If you are legally married to your same-sex partner, can you file a joint bankruptcy petition? Until 2013, the answer was no in most jurisdictions. But that changed on June 26, 2013 when the U.S. Supreme Court struck down Section 3 of the Defense of Marriage Act (DOMA) in United States v. Windsor. That historic decision cleared the way for legally married same sex couples to enjoy the federal benefits conferred upon married couples, including the right to file a joint bankruptcy petition. However, the protections of Windsor left out the many same-sex couples that could not legally get married because their states did not allow it.
Just two years later, on June 26, 2015, in Obergefell v. Hodges, the U.S. Supreme Court took the Windsor ruling one giant step further, holding that same-sex couples—no matter where in the country they are—have an equal right to marry. What does Obergefell mean in the bankruptcy context? Now, all couples will have the opportunity to marry, which means some same-sex couples that previously couldn't file a joint bankruptcy petition because they couldn't get married, may now get married and, if needed, file a joint bankruptcy petition.
(To learn about other areas of the law affected by this decision, see The Supreme Court's DOMA Decision topic page.)
Joint Bankruptcy Petitions
Bankruptcy law allows married couples to file one bankruptcy petition together – called a joint bankruptcy petition. For most couples, filing a joint bankruptcy is more advantageous than filing an individual bankruptcy, but not always. (To learn more about joint bankruptcy and its pros and cons, see our Filing Considerations for Married Couples area.)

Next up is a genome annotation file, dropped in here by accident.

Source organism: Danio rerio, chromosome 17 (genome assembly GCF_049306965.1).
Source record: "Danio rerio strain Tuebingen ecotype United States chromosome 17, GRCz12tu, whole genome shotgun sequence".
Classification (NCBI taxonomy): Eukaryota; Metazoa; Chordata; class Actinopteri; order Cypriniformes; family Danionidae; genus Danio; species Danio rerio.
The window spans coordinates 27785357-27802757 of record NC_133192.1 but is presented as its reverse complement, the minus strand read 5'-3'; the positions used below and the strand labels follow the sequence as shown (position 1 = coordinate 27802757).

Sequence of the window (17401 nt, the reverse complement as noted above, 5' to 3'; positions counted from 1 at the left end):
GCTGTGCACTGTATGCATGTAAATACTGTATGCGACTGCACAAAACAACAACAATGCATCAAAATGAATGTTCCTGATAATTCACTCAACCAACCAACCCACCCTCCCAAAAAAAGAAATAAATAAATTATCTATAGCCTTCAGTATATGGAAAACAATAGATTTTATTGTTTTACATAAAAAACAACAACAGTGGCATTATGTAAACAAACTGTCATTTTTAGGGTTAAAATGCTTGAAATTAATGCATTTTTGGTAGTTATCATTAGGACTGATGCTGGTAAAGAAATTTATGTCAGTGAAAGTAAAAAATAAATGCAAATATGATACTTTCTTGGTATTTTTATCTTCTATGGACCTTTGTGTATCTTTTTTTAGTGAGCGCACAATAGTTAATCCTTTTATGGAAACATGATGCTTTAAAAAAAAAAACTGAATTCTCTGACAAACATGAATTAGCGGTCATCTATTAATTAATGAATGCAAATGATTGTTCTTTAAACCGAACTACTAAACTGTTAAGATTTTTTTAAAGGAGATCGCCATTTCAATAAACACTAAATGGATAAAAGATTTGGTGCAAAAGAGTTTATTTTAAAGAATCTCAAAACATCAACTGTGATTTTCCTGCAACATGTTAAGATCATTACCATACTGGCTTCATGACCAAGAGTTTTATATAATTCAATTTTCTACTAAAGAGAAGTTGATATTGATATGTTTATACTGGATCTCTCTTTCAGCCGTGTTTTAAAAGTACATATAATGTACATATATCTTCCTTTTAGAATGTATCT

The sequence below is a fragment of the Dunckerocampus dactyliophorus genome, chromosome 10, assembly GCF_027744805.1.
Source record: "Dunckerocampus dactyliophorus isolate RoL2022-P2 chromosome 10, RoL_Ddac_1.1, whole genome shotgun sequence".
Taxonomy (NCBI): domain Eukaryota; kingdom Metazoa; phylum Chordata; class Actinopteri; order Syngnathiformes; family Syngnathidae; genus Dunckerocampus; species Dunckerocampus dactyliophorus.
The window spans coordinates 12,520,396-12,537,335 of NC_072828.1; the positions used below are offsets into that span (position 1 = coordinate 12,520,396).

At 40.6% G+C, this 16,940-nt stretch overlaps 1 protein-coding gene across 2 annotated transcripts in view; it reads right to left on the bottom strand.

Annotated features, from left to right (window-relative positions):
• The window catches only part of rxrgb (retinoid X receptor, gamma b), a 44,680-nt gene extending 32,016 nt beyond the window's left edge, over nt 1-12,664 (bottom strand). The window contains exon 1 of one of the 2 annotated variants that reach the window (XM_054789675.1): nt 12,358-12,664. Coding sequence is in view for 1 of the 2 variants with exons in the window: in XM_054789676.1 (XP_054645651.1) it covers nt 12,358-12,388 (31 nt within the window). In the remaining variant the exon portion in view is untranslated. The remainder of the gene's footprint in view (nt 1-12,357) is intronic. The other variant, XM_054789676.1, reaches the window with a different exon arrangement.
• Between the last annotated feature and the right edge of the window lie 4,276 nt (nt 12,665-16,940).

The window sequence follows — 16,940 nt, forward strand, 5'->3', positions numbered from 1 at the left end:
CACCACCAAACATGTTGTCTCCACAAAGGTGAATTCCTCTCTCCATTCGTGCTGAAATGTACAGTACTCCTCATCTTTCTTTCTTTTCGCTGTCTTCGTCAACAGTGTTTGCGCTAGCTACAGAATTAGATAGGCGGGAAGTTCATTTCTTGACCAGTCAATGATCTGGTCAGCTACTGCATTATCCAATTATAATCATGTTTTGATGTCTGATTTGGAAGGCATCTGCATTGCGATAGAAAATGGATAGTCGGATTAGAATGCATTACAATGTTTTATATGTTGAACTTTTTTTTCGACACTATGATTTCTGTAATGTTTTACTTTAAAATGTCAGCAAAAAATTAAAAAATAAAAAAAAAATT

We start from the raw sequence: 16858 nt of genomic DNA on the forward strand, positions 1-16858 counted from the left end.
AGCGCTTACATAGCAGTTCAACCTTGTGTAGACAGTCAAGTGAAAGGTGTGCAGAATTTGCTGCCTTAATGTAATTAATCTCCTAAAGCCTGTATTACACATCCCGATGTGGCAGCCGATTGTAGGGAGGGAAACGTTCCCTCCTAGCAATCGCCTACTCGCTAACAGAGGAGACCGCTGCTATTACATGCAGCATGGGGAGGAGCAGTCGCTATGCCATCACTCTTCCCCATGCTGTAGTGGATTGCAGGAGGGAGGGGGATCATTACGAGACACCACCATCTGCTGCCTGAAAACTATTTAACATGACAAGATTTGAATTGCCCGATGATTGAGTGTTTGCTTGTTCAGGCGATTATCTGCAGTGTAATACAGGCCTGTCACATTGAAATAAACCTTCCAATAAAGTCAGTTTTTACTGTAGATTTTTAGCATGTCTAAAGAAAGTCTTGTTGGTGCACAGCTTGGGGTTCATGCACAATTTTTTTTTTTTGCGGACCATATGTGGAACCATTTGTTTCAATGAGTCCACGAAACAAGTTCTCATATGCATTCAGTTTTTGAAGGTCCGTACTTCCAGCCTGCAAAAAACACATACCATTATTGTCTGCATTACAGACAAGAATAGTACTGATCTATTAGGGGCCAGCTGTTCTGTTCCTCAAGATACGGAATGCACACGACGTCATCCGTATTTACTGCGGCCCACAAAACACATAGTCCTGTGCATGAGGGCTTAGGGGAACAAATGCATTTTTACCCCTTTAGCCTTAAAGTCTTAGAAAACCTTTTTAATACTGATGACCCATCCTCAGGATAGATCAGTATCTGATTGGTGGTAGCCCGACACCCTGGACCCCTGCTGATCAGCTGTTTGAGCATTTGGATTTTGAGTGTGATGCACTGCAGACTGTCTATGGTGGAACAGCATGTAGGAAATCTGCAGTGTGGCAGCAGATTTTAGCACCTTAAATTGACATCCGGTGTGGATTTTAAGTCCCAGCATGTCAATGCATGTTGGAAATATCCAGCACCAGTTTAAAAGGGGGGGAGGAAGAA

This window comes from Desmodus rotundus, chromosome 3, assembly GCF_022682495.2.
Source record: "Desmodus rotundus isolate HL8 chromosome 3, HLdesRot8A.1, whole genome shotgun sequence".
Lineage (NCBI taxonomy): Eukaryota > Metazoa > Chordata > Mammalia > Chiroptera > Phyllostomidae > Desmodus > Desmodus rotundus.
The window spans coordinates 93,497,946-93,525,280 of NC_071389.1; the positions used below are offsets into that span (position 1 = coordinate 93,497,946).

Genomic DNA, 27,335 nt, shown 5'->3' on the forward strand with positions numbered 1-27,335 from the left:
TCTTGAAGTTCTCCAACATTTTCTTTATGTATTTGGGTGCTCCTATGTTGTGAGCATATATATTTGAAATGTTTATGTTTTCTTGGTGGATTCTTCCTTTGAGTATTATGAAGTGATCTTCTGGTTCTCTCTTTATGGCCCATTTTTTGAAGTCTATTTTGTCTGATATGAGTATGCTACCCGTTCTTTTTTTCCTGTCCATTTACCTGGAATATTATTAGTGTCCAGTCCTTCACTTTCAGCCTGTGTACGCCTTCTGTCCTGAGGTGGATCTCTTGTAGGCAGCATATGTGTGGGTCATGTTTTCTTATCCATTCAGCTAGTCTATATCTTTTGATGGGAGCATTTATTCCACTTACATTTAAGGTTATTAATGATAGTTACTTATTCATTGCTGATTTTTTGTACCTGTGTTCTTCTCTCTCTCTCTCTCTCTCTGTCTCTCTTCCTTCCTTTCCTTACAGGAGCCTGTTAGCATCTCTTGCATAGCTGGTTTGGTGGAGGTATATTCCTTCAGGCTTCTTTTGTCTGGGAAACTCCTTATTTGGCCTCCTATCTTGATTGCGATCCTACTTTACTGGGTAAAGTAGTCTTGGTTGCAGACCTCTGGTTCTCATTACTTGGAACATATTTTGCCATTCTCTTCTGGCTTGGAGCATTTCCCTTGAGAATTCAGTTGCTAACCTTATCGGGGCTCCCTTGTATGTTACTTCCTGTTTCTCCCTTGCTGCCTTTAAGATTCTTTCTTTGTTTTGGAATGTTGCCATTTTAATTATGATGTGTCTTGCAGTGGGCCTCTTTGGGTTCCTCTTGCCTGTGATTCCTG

Same-Sex Married Couples and Joint Bankruptcy -- A Bit of History
Although the bankruptcy code never defines a married couple as two spouses of different genders, until 2013, many bankruptcy courts would not allow same-sex married couples to file joint bankruptcy petitions. This was in large part because Section 3 of the federal Defense of Marriage Act or DOMA (1 U.S.C. § 7 and 28 U.S.C. § 1738C) which states that the federal government does not recognize same-sex marriage and that states may disregard such marriages performed in other states.
Prior to June 2013, some bankruptcy courts allowed same-sex married couples to file joint bankruptcy petitions. And on July 6, 2011, the U.S. Department of Justice stated that it would no longer oppose joint bankruptcy petitions filed by same-sex married couples. In theory, this meant that the U.S. Trustee for the different bankruptcy jurisdictions would not oppose such petitions. In practice, however, that was not always the case.
Once the U.S. Supreme Court declared DOMA unconstitutional, however, the path was cleared for same sex married couples to file joint bankruptcy petitions.
Same-Sex Couples That Are Not Legally Married
Just like a heterosexual couple that is not married, if you are part of a same-sex couple but have not gotten married, you cannot file a joint petition.